Marketing Performance Measurement Toolkit
There are many definitions of marketing, in fact, too many. Along with the progression of the Internet and consequently the development of new marketing techniques, technologies, and gimmicks, new definitions of marketing are appearing in large numbers. However plural and diverse the definitions of marketing may be, their essence remains intact. Marketing is certainly still the unique function of the business enterprise and no thriving business is possible today without effective marketing.
Most companies believe that marketing effectiveness is expressed solely in numbers. Apparently, there are aspects (metrics) of marketing effectiveness that can be quantified and measured. The first and foremost goal of marketing is to create customers. Consequently, the effectiveness of this aspect of marketing can be gauged by the number of new customers, new potential customers for a company, or, in the case of telemarketing, the number of calls completed. Another important metric of effectiveness is the number of new products purchased by existing customers, since the goal of any company that intends to stay competitive in the market is not only to create new customers, but also to value and retain existing ones.
Measuring response is another simple and compelling way to evaluate marketing activities. By taking the total cost of a marketing activity (for example, an advertisement) and dividing it by the total number of responses, you determine the cost-per-response ratio. This cost-per-response ratio can help you decide if this activity was a success by comparing it to alternative marketing activities. A standard measure of the effectiveness of various marketing activities is the marketing ROI (return on investment).
Apart from the above, there are aspects of marketing effectiveness that cannot be quantified. Many marketing analysts say that the job of marketing is to establish an environment in which the customer appreciates the benefits of doing business with your company, to set the stage for making the sale, to create the circumstances that make the sale the next logical sale. and appropriate. passed. The uniqueness of a company that sets it apart from the competition, its strong dominance in the market, i.e., a company’s status as a recognized leader in the field, the ability to stay at the forefront of the customer’s mind, can all be considered the benchmarks for testing a company’s marketing success.
Marketing effectiveness that results in companies achieving their sales goals, better profits, and higher bottom line performance is determined by quantified and unquantified metrics. The concept of highlighting certain metrics when analyzing marketing policy efficiency and performance has been embraced by many and continues to evolve. Making marketing more responsible is an opportunity to test the effectiveness of your marketing performance. The development of modus operandi to measure marketing performance has become a hot topic in today’s marketing discussions. There are two stakeholders who are more interested than others in solving the problem. The first party represented by CEOs, CFOs and board directors want to know that marketing investment generates profit. Sellers that make the second part want to try the same.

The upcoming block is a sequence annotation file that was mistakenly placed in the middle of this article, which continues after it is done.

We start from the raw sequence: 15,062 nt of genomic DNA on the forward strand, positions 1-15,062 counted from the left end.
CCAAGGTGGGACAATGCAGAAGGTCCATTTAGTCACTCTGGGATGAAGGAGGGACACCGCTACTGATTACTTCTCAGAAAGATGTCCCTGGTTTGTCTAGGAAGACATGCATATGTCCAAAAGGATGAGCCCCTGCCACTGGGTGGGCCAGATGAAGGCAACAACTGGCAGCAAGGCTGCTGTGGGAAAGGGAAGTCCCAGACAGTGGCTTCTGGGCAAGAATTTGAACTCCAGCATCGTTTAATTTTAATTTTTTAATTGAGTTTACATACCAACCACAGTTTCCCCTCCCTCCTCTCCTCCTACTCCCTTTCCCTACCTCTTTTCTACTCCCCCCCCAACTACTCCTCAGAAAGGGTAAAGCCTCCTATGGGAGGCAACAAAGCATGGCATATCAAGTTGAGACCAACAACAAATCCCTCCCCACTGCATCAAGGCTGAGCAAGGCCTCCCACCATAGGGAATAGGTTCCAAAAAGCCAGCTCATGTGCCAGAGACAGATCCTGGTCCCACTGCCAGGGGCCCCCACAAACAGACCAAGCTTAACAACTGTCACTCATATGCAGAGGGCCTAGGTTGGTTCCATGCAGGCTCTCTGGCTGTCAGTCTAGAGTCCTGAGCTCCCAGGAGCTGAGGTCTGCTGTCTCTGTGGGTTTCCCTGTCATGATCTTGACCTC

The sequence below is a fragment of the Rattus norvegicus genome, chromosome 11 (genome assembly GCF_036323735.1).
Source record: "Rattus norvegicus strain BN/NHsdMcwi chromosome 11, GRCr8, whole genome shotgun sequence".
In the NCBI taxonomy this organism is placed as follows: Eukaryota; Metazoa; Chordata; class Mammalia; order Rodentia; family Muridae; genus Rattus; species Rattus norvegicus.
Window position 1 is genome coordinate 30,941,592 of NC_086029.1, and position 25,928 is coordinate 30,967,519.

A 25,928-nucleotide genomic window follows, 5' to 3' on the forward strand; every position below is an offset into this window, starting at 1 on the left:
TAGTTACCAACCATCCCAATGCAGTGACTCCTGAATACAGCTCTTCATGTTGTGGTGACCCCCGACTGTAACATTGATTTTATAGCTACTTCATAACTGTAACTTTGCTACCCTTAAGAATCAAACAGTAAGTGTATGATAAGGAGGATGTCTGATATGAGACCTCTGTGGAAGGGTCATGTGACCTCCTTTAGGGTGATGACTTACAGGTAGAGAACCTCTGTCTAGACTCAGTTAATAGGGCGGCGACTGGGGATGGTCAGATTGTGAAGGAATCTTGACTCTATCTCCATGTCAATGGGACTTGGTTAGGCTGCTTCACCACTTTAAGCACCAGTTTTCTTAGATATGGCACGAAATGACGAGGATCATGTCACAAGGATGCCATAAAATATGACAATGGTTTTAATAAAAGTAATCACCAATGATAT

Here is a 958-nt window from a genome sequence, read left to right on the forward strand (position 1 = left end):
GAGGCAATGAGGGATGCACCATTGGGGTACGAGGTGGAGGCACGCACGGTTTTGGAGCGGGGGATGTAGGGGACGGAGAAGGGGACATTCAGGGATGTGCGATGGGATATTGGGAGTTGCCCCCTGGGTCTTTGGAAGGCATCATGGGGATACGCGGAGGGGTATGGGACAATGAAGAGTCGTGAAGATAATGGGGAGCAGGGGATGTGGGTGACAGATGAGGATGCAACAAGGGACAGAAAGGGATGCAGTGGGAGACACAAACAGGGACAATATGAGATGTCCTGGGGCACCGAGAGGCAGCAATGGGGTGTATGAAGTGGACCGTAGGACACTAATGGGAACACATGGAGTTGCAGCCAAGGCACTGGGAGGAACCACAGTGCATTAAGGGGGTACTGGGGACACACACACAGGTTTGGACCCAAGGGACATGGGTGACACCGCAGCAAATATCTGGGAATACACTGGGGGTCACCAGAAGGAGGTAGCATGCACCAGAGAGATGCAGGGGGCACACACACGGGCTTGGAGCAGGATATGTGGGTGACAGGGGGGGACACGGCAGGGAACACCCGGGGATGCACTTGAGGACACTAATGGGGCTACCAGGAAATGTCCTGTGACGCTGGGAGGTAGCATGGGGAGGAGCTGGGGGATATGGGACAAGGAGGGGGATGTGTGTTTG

The solution to the problem took the shape and form of a scorecard, no surprise. Thus, marketing is becoming the latest in the list of business functions to accept scorecards, a concise report presenting a set of measures that relate to a company’s performance, as a means of gauging activities. marketing in order to provide a global vision. of the performance of the aforementioned business department.
The next question that arises here is how many metrics and which ones in particular will make a scorecard complete and complete? Some economists claim that there are more than 50 marketing metrics; however, it is clear that not all are equally important. A scorecard that is capable of accurately diagnosing and predicting the future of marketing performance will include the fundamental metrics that assess only what is truly important.
Fundamental metrics should include not only quantified metrics that are easy to measure (for example, number of new customers, ROI) but also non-quantified (brand awareness, brand equity) as it is the latter that are mostly capable of measuring. to determine the long-term vitality of a company. Therefore, building a perfect scorecard that measures marketing performance needs some training. Surveys show that those that already exist may still need some refinement and updating.